“I know people in a lot of other programs,” said Monica Jessen, a sixth semester graduate student. “It just got a little crazy. But because ours was already online, it made the transition really easy. There wasn’t really much difference at all, if any.” 

The program has a price tag of about $70,000 without the cost of introductory courses. Last year’s enrollment of 654 students means the program is bringing in a minimum gross income of nearly $46 million. Speech@Emerson boasts a 100 percent employment rate for students post-graduation, according to the college’s website.

Bajaj said he is optimistic about the future of the program, which he believes will grow and develop within the next couple of years. He said he hopes to see more emphasis given to areas like new specialty clinics, diversity of students and staff, and telepractice—where speech pathology and audiology services are offered online. 

“Telepractice goes into the more new category, and then we’re going to continue on with the specialty clinics,” Bajaj said. “We also want to focus on more diversification, and that means reaching out more to students of color, faculty of color, all in the hiring and the recruitment process and actively incorporating themes of diversity, equity and inclusion as part of the curriculum.”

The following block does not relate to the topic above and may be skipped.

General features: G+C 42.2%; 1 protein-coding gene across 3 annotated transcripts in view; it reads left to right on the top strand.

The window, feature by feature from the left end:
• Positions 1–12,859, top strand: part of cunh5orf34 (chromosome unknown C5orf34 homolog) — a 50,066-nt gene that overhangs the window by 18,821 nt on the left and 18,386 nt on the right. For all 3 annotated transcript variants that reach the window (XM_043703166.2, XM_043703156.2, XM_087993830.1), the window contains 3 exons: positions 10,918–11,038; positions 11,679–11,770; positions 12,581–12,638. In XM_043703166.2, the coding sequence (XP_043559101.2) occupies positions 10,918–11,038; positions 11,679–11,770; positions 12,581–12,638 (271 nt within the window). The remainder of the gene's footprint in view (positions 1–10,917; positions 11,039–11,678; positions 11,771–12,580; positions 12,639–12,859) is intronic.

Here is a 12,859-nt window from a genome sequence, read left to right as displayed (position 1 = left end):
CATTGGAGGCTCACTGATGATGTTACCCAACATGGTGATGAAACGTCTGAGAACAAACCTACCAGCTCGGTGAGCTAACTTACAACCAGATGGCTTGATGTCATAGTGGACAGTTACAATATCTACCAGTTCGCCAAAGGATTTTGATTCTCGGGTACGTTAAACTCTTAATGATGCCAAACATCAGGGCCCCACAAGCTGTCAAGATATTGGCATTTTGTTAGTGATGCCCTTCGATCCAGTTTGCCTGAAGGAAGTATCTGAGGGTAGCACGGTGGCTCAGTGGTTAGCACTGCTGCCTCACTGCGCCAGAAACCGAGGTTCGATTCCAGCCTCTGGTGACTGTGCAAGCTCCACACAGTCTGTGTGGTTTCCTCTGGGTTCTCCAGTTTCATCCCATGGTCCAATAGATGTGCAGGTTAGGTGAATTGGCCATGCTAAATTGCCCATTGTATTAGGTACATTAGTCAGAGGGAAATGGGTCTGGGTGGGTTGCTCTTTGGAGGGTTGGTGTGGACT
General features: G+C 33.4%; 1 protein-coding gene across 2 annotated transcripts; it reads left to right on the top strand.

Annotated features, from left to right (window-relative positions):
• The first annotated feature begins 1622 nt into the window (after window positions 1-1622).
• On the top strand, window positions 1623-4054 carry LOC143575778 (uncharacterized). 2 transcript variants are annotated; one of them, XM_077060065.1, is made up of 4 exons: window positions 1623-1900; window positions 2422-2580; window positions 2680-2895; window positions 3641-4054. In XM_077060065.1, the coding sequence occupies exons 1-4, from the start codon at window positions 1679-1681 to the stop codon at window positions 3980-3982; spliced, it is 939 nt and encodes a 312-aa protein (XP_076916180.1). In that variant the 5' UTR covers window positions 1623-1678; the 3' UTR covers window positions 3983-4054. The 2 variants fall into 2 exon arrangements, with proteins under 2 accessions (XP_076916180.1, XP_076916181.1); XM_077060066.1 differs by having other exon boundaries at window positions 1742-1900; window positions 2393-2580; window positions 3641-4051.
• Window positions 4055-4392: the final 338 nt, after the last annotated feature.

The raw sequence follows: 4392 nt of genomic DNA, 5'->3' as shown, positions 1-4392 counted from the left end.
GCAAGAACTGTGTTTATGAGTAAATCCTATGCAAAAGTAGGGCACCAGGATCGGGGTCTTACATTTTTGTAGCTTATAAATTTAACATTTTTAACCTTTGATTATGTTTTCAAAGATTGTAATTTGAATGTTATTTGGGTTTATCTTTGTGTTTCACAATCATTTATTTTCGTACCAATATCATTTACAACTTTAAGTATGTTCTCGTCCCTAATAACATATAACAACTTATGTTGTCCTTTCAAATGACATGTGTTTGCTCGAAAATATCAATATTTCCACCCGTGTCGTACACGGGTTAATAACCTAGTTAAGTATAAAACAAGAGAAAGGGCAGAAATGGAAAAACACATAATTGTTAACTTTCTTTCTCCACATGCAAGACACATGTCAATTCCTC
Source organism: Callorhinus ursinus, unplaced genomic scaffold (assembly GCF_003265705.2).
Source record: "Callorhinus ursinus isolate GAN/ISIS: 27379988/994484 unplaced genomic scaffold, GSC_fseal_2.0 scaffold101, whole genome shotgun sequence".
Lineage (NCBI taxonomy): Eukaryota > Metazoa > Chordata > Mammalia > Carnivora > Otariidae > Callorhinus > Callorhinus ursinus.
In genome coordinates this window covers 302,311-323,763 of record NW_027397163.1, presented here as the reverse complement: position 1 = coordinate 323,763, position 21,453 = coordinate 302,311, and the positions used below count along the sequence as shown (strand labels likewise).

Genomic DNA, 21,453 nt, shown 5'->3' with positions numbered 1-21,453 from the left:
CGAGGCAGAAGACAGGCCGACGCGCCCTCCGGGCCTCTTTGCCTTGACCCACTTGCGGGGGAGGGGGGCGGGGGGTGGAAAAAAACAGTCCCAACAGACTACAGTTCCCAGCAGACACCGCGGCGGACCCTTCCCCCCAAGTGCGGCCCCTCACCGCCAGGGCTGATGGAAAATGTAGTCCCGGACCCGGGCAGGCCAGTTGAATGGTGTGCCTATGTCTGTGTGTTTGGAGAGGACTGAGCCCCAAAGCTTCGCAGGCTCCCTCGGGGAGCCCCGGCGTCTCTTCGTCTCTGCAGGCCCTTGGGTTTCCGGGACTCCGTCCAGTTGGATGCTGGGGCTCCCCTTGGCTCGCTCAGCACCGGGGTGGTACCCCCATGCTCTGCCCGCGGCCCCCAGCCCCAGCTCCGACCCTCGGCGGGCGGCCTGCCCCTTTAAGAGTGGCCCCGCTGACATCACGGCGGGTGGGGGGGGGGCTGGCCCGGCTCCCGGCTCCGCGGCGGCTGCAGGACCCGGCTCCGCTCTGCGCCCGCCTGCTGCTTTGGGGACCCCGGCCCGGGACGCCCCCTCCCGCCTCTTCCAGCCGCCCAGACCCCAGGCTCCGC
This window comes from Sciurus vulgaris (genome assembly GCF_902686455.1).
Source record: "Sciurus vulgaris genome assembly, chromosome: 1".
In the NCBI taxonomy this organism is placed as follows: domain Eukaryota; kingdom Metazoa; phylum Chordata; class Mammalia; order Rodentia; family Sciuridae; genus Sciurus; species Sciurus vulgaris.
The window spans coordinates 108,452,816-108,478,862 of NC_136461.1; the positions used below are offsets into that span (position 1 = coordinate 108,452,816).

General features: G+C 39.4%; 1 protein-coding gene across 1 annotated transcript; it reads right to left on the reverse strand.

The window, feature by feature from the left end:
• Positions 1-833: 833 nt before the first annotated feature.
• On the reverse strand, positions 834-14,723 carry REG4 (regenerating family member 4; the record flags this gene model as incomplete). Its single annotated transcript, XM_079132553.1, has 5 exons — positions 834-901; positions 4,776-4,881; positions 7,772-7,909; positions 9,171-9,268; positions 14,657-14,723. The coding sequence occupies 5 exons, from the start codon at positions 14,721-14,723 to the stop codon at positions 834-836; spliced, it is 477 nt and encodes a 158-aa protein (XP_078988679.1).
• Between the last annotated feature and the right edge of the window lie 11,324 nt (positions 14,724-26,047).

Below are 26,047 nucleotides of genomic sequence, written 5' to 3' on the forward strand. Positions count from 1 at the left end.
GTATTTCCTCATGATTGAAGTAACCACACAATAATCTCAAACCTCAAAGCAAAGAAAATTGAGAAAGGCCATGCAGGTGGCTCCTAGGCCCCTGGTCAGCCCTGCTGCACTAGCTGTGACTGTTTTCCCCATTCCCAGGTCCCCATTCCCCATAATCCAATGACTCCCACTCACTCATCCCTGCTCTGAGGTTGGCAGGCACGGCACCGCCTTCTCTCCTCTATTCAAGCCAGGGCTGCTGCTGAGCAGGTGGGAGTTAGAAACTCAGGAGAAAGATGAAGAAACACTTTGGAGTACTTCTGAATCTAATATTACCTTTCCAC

Although the Speech@Emerson program uses an online format, graduate students enrolled were required to come to campus twice during the duration of the program for a three-and-a-half day immersive experience, which included a graduation ceremony. The in-person aspect has been suspended due to travel concerns.

The online format of Speech@Emerson was one of the factors that drew Jessen to the program. Jessen, who completed her post-baccalaureate program at California State University, Fullerton, said her old 30-minute commute to campus exhausted her. 

“I felt like an online program would be much easier with my schedule [and] more flexible,” Jessen said. “In terms of my lifestyle it’s just more convenient and I do well with being more self-directed.”

Jessen said she doesn’t see a difference between the online program at Emerson and previous in-person degrees she pursued. She said the smaller class sizes allow for longer discussions and a more personalized experience.

“I’ve been really impressed by the faculty, just their knowledge, not only academic knowledge, but also they have done so much in the field,” Jessen said. “I’ve learned a lot by listening to their stories and their experiences. So that’s been really valuable and it’s definitely been a rigorous program, but it’s been really, really great.”

Haq said the program is still in its infancy but he believes it can grow into one of the best in the country, especially due to the morale he’s witnessed among enrollees.

“The one thing that impressed me was the positive attitude in this school,” Haq said. “Here, it’s like ‘You can do it, go get it done.’”

Correction: An earlier version of this article stated that Amit Bajaj was the Director of Speech@Emerson. The article has been updated to reflect that Bajaj is faculty in the Department of Communication Sciences and Disorders and not the Director of Speech@Emerson.